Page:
Bobby Doerr, Red Sox legend and oldest Hall of Famer, dies at 99

Big League Stew
Former Red Sox second baseman and Hall of Famer Bobby Doerr, pictured here in 2007, died in Oregon on Monday at age 99. (AP Photo)
Former Red Sox second baseman and Hall of Famer Bobby Doerr, pictured here in 2007, died in Oregon on Monday at age 99. (AP Photo)

Bobby Doerr, legendary Boston Red Sox second baseman and member of the Baseball Hall of Fame, died on Monday at age 99. Doerr was the oldest living major leaguer and the only Hall of Famer to live to 99.

Doerr played in the majors for 14 seasons, from 1937-51, and spent all of it with the Red Sox. Doerr was the last living major leaguer to have not just debuted in the 1930s, but to have played in the 1930s at all. He was on teams with baseball greats like Ted Williams, Johnny Pesky, Jimmie Foxx and Dom DiMaggio, but among them Doerr was known as the “silent captain,” a title coined by Williams.

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Out of a 14-year career, Doerr was an All-Star nine times. He had a career .288/.362/.461 triple slash, along with 381 doubles and 223 home runs. He also hit for the cycle twice in his career, and in 1948 had a span of 73 games with no errors, which was an AL record at the time. He was an elite defenseman, and according to the Associated Press, Doerr credited his skills to a childhood spent bouncing a rubber ball on the steps outside his house in Los Angeles.

Doerr led the AL in slugging in 1944 with .528, but took a year away from baseball in 1945 to enlist in the military. He returned in 1946, the year the Red Sox went to the World Series. Doerr hit .409 with a homer and three RBIs in the Fall Classic, but with the famous Babe Ruth curse still in full force (as it would be for more than a half century), the Sox came up short against the St. Louis Cardinals.

Doerr’s time on the diamond was shorter than most. He retired at 33 due to a back injury, but his career in baseball was far from over. After taking a few years off to fish, ranch cattle and meet his wife, he returned to the Red Sox as a scout in 1957. He’d hold that job for ten years, and then became Boston’s first base coach and hitting instructor until 1969. In 1977, he became the hitting coach for the Toronto Blue Jays, a job he’d hold until 1981.

Thanks to the Veterans Committee, Doerr was inducted into the Baseball Hall of Fame in 1986, and the Red Sox retired his No. 1 jersey in 1988. When the Red Sox opened their own Hall of Fame in 1995, Doerr was in the inaugural class. He was inducted alongside teammates Ted Williams, Johnny Pesky and Dom DiMaggio, and is considered to be the franchise’s all-time best second baseman.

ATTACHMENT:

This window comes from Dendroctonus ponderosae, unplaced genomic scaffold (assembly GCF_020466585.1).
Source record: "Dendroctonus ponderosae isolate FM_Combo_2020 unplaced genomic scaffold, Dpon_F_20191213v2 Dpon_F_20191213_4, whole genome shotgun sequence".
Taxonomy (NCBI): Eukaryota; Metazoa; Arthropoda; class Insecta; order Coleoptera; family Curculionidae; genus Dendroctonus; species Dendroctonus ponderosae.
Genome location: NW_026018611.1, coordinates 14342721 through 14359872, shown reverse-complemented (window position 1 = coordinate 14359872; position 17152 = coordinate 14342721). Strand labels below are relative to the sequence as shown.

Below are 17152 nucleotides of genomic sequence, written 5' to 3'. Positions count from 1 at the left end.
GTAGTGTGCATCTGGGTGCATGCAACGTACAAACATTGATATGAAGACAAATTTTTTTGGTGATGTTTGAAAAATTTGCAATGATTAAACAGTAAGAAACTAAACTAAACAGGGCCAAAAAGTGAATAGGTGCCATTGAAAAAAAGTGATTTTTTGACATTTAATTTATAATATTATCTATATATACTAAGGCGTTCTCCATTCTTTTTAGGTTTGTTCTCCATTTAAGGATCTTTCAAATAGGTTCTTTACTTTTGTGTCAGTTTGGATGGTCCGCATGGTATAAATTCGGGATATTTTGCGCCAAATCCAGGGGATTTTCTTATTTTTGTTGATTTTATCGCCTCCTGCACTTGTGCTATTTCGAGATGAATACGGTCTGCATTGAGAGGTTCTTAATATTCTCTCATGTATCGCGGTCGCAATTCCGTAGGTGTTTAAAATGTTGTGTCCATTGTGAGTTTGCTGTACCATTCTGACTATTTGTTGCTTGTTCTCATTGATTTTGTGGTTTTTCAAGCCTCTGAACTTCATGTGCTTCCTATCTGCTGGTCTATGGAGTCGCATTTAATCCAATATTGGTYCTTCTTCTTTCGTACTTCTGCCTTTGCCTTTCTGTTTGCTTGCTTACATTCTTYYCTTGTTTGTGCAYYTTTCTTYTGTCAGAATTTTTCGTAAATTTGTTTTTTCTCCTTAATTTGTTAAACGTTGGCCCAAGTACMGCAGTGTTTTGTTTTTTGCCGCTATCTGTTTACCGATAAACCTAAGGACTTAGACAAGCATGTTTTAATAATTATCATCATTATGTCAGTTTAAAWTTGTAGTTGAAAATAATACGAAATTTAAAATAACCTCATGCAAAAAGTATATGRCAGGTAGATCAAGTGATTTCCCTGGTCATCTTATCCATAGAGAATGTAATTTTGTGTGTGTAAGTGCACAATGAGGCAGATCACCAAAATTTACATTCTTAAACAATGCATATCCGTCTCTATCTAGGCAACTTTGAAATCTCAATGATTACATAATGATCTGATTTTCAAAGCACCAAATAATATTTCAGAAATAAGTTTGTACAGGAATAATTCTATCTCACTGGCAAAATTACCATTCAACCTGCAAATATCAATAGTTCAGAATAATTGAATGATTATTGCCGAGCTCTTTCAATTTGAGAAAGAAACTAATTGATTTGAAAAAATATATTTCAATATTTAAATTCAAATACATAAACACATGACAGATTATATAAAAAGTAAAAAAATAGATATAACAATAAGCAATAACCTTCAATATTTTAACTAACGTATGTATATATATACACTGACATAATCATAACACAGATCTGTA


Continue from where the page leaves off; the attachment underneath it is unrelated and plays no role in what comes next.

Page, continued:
Beyond retiring his jersey and inducting Doerr into their own Hall of Fame, the Red Sox organization was never shy in telling Doerr how important he was to them. In 2004, they presented Doerr with his own World Series ring, recognizing his effort in trying to end the curse in 1946.

In a news release from the Red Sox, several members of the organization had kind and thoughtful things to say about Doerr’s death, but the words of Red Sox president and CEO Sam Kennedy reflect on Doerr’s place in the great family of baseball.

“There is something fitting about Bobby Doerr becoming the patriarch of baseball, outliving all of those he played with and against,” said Red Sox President/CEO Sam Kennedy. “Bobby was a special player, to be sure, a Hall of Famer, but he also commanded universal respect from all those fortunate enough to have crossed his path. We celebrated his return every time he came back to us here at Fenway Park, and we now mourn his passing, grateful for the wonderful memories he left.”

Doerr’s death marks the final end to a great era in baseball history. In addition to being the oldest living major leaguer and the last player from the 1930s, Doerr was one of just three living players to have debuted before World War II. As far as Red Sox history, he was the only player left who could legitimately say that he outlived the famous Red Sox curse. That’s a testament not just to his long life and great career, but to the place he earned in baseball history.

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Liz Roscher is a writer for Big League Stew on Yahoo Sports. Have a tip? Email her at or follow her on twitter! Follow @lizroscher

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